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Mitch

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Anyone else read Mitch's article today in the local free newspaper the Trend? It is all about tipping and references another article I might want to read that is longer. I was just wondering what people thought, it was eerie because Mitch mentions overtipping and ego and my one friend and I were just discussing that very subject on the way home. John has been known to order a scoop of ice cream, a cup of coffee and a cookie at an ice cream place and toss a ten dollar bill into the tip jar. I don't want to go on and on and summarize the article here, but it certainly gave me food for thought.

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  1. I've used to just 86 the Trend, but ever since you referenced Mitch's reviews, I've started reading them.

    I think sometimes people overtip because they just aren't confident enough to tip with assurance. Believe it or not, I'm convinced that some are also math challenged & can't figure out percentages; they cover by just guessing, and guessing on the high side so as to not be embarrased. There's also a difference between how women tip and how men tip.

    After having my daughter work her way though school in a local college eatery/bar, and having a number of nephews who are servers, I find I am a little more generous now than I was years ago. I am more attuned to what their jobs are like. I'm also aware that most servers are also required to "tip out" support staff in the restaurant, so that $5 you give them as a tip doesn't mean that they are taking that $5 home with them.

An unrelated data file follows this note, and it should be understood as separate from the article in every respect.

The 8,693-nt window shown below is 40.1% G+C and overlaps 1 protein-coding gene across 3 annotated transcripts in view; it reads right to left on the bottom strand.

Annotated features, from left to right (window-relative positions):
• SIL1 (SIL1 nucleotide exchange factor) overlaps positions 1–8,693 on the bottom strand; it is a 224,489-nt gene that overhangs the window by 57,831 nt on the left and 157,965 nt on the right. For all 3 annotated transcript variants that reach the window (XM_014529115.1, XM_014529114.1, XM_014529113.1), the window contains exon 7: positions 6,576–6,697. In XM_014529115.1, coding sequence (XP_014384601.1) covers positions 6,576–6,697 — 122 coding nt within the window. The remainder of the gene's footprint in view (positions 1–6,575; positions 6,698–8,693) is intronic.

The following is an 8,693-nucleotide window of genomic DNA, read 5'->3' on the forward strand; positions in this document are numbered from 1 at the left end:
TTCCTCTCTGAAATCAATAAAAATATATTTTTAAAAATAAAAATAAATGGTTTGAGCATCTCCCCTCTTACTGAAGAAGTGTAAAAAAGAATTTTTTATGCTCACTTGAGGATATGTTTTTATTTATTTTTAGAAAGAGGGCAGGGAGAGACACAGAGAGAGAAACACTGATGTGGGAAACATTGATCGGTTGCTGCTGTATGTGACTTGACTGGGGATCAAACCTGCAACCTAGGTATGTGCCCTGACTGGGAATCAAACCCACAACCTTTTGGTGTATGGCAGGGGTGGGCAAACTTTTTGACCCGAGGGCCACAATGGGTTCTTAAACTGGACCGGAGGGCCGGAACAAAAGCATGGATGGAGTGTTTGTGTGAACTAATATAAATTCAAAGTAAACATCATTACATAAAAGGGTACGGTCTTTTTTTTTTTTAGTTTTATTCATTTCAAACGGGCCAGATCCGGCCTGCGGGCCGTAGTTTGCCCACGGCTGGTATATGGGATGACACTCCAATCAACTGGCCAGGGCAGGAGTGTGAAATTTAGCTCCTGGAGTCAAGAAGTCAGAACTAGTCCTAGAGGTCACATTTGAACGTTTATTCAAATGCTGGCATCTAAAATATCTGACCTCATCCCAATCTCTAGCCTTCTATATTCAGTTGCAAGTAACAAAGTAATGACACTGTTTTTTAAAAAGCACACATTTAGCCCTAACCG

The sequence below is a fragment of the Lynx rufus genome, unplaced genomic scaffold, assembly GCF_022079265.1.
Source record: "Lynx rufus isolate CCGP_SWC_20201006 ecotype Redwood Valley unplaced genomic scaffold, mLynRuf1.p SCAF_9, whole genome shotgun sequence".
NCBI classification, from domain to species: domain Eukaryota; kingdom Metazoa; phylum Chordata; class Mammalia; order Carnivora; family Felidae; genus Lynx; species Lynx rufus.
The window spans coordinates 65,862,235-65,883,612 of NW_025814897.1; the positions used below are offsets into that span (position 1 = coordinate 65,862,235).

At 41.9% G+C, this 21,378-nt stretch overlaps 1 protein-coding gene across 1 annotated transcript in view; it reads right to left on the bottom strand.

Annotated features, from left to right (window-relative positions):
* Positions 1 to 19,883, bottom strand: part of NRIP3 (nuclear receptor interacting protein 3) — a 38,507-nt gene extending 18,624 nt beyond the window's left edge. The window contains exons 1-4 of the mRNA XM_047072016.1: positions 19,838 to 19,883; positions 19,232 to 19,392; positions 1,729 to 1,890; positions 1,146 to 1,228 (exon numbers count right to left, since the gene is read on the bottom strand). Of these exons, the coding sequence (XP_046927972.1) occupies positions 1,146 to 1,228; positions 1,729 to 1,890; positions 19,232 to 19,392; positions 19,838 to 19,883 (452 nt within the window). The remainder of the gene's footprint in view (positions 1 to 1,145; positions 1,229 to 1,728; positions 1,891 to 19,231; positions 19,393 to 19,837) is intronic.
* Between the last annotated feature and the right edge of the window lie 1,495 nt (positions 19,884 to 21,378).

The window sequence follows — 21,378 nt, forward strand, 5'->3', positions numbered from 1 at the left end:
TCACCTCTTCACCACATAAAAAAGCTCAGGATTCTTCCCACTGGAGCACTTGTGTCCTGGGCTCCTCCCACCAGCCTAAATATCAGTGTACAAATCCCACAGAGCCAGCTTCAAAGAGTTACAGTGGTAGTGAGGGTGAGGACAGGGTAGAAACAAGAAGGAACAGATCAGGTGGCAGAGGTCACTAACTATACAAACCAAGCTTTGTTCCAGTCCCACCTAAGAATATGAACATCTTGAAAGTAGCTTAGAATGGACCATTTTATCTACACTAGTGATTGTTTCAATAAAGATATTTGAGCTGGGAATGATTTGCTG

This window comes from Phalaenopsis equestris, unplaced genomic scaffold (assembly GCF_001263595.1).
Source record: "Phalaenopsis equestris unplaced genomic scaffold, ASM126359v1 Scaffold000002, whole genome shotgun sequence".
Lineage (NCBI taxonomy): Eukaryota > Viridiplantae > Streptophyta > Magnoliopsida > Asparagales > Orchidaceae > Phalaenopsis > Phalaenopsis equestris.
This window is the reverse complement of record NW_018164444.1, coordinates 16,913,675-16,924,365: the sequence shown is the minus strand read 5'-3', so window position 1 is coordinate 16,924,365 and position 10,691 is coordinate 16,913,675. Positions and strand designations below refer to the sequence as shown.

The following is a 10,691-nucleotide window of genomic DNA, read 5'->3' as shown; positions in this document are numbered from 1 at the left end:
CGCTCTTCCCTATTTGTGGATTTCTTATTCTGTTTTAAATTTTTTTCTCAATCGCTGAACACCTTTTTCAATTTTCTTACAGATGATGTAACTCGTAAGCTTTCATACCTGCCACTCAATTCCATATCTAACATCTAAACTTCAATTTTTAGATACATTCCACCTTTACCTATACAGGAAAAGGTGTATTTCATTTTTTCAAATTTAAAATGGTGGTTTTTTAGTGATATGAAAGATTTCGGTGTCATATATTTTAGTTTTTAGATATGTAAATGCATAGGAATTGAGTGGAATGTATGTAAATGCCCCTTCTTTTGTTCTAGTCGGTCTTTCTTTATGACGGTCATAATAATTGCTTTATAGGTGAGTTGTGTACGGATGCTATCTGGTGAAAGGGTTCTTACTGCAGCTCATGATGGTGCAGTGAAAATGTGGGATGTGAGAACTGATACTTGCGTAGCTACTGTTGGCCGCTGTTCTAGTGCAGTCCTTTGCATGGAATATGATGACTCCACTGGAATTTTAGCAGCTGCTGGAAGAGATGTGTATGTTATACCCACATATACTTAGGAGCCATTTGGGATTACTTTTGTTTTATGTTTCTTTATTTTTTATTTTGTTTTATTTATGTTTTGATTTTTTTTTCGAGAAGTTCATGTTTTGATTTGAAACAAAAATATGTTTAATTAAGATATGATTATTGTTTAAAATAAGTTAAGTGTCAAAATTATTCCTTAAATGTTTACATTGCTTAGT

I hear you about the ego thing. I work with people in sales all the time & it's a factor. I think there's a difference, too, between how you tip at a place you are visiting for the first time & are unlikely to return to, and how you tip at a place where you are a regular.

    I find that my biggest decision is how to tip appropriately at a buffet. Throws me for a loop every time.

    3 Replies
    1. re: PattiCakes

      Wow!, Me too. I am no authority on this one. But, I figure. They say hello and carry away your plate (not to insult but more like a glorified bus boy.) I think when someone is describing specials, opening wine, carrying numerous courses or plates out a little more skilled work than putting a plate in a bin. I probably sound horrible but that's just how I see it. So, let's say a $9 - $15 buffet, I go more for 10% - 15%. Now a nice restaurant, great service, BYOB especially I consider 20% minimum and always round up.
      Just my opinion. I don't have an expense account job or make 6 figures so I try to be as generous as I feel the service I've recieved

      1. re: PattiCakes

        Patti,

        Interesting comments regarding your family members who are servers and how you approach tipping.

        I used to wait tables and I have a little different approach. I do reward good service with a 20-25% tip, however I am also very critical of bad service and will tip 15% and under if the service is bad. Good service should be rewarded, but poor service should be penalized.

        This said I do wish that servers would realize that service doesn't stop when you take your last bite or sip. I have seen way too many servers provide great service up until that point and then basically forget about the table once the bill is left. I find myself "penalizing" servers that make me wait too long to take my credit card/bring change more than poor "meal time" service. If the tip started at 20%, I'll deduct 5% for every 5 minutes that I am kept waiting.

        1. re: mitchh

          I agree with you mitchh. It was my pet peeve about the now defunct Salford Pub. From my stint as a waitress I know that too. I wasn't very good and nothing would make people madder than being slow to get everything settled so they could leave. It's that trapped feeling, like umm why am I still sitting here?

      2. I waited tables back in college and I really feel for today's servers. I always tip 20%. If we have a memorable experience and feel our server has really gone out of their way to make our visit exceptional, we will always give them something extra.